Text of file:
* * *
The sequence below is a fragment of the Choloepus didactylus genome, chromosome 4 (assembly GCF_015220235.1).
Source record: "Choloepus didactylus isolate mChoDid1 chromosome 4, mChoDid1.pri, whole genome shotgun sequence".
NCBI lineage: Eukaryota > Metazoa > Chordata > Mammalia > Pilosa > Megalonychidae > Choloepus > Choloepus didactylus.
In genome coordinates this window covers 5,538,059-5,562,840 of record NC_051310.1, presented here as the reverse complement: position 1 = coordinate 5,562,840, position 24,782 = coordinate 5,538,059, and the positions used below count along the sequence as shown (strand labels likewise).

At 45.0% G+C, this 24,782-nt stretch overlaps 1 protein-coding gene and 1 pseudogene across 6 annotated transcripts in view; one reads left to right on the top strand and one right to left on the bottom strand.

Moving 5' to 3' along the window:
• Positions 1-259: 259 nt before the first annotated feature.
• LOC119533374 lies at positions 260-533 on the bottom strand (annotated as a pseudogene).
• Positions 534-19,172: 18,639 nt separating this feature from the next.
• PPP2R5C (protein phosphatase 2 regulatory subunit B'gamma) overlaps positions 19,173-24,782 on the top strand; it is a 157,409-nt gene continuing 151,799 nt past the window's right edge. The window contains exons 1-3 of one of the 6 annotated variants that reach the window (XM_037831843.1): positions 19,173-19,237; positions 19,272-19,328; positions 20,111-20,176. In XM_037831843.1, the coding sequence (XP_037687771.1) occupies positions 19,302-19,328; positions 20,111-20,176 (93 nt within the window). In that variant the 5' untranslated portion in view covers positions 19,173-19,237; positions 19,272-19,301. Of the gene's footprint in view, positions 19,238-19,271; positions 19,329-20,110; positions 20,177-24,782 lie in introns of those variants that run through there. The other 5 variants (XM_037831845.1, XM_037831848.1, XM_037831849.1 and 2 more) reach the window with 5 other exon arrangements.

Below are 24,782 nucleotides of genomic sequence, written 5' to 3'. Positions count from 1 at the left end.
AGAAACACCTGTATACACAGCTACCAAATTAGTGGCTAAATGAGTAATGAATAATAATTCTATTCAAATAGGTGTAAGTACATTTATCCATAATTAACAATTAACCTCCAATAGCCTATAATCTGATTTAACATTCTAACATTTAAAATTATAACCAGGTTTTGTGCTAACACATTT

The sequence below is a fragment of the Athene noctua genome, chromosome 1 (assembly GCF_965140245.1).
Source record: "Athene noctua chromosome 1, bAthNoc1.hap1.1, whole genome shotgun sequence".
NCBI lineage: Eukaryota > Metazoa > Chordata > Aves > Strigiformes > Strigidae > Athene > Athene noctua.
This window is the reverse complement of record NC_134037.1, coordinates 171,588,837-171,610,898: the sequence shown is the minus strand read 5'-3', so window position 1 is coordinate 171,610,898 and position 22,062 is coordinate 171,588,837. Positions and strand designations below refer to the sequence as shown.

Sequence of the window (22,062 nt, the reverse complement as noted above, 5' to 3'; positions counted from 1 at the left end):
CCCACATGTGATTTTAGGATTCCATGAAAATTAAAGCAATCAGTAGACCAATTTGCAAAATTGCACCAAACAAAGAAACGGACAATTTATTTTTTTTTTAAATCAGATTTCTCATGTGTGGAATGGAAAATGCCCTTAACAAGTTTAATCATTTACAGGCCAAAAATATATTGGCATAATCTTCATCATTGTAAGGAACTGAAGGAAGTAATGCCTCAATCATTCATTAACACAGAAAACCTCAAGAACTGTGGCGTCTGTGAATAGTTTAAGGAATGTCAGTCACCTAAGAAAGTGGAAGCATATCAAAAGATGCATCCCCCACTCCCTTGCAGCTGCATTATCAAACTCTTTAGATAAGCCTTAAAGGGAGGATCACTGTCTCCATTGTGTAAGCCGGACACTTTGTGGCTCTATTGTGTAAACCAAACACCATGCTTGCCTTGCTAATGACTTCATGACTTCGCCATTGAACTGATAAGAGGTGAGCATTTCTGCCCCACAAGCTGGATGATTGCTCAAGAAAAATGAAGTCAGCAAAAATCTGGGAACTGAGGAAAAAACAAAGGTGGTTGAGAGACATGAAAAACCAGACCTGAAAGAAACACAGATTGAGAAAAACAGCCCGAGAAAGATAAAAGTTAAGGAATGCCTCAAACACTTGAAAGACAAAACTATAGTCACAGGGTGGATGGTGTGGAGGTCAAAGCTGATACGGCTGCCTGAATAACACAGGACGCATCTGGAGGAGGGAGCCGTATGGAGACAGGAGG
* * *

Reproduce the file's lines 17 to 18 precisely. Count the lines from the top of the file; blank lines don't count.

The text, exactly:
Sequence of the window (22,062 nt, the reverse complement as noted above, 5' to 3'; positions counted from 1 at the left end):
CCCACATGTGATTTTAGGATTCCATGAAAATTAAAGCAATCAGTAGACCAATTTGCAAAATTGCACCAAACAAAGAAACGGACAATTTATTTTTTTTTTAAATCAGATTTCTCATGTGTGGAATGGAAAATGCCCTTAACAAGTTTAATCATTTACAGGCCAAAAATATATTGGCATAATCTTCATCATTGTAAGGAACTGAAGGAAGTAATGCCTCAATCATTCATTAACACAGAAAACCTCAAGAACTGTGGCGTCTGTGAATAGTTTAAGGAATGTCAGTCACCTAAGAAAGTGGAAGCATATCAAAAGATGCATCCCCCACTCCCTTGCAGCTGCATTATCAAACTCTTTAGATAAGCCTTAAAGGGAGGATCACTGTCTCCATTGTGTAAGCCGGACACTTTGTGGCTCTATTGTGTAAACCAAACACCATGCTTGCCTTGCTAATGACTTCATGACTTCGCCATTGAACTGATAAGAGGTGAGCATTTCTGCCCCACAAGCTGGATGATTGCTCAAGAAAAATGAAGTCAGCAAAAATCTGGGAACTGAGGAAAAAACAAAGGTGGTTGAGAGACATGAAAAACCAGACCTGAAAGAAACACAGATTGAGAAAAACAGCCCGAGAAAGATAAAAGTTAAGGAATGCCTCAAACACTTGAAAGACAAAACTATAGTCACAGGGTGGATGGTGTGGAGGTCAAAGCTGATACGGCTGCCTGAATAACACAGGACGCATCTGGAGGAGGGAGCCGTATGGAGACAGGAGG